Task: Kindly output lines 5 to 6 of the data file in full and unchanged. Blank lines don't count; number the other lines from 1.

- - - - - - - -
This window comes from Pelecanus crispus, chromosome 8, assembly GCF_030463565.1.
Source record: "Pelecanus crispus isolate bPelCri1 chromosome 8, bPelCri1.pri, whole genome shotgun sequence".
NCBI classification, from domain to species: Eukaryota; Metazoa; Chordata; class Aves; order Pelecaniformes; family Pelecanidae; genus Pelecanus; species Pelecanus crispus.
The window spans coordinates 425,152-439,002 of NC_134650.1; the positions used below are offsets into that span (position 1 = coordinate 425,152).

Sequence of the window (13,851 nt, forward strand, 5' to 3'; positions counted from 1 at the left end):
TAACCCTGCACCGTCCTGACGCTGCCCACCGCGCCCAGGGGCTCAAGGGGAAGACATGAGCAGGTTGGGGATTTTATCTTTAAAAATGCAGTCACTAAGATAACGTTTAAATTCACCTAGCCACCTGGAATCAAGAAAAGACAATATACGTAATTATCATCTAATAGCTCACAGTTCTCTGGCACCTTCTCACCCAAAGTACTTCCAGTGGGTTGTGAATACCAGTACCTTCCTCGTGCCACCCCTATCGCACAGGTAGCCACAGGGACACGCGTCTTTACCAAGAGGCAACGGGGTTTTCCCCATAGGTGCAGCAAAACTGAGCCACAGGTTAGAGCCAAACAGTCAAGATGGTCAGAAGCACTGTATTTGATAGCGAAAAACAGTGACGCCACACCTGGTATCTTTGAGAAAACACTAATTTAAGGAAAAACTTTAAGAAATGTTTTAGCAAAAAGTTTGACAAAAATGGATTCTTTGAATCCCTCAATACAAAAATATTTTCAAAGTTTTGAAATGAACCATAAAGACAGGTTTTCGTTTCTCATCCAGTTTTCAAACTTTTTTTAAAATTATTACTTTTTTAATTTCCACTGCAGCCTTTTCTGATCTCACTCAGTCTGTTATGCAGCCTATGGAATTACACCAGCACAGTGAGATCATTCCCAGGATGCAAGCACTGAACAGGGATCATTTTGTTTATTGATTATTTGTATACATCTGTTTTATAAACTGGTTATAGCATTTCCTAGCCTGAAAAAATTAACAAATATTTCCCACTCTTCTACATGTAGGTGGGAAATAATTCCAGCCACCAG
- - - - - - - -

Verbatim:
Sequence of the window (13,851 nt, forward strand, 5' to 3'; positions counted from 1 at the left end):
TAACCCTGCACCGTCCTGACGCTGCCCACCGCGCCCAGGGGCTCAAGGGGAAGACATGAGCAGGTTGGGGATTTTATCTTTAAAAATGCAGTCACTAAGATAACGTTTAAATTCACCTAGCCACCTGGAATCAAGAAAAGACAATATACGTAATTATCATCTAATAGCTCACAGTTCTCTGGCACCTTCTCACCCAAAGTACTTCCAGTGGGTTGTGAATACCAGTACCTTCCTCGTGCCACCCCTATCGCACAGGTAGCCACAGGGACACGCGTCTTTACCAAGAGGCAACGGGGTTTTCCCCATAGGTGCAGCAAAACTGAGCCACAGGTTAGAGCCAAACAGTCAAGATGGTCAGAAGCACTGTATTTGATAGCGAAAAACAGTGACGCCACACCTGGTATCTTTGAGAAAACACTAATTTAAGGAAAAACTTTAAGAAATGTTTTAGCAAAAAGTTTGACAAAAATGGATTCTTTGAATCCCTCAATACAAAAATATTTTCAAAGTTTTGAAATGAACCATAAAGACAGGTTTTCGTTTCTCATCCAGTTTTCAAACTTTTTTTAAAATTATTACTTTTTTAATTTCCACTGCAGCCTTTTCTGATCTCACTCAGTCTGTTATGCAGCCTATGGAATTACACCAGCACAGTGAGATCATTCCCAGGATGCAAGCACTGAACAGGGATCATTTTGTTTATTGATTATTTGTATACATCTGTTTTATAAACTGGTTATAGCATTTCCTAGCCTGAAAAAATTAACAAATATTTCCCACTCTTCTACATGTAGGTGGGAAATAATTCCAGCCACCAG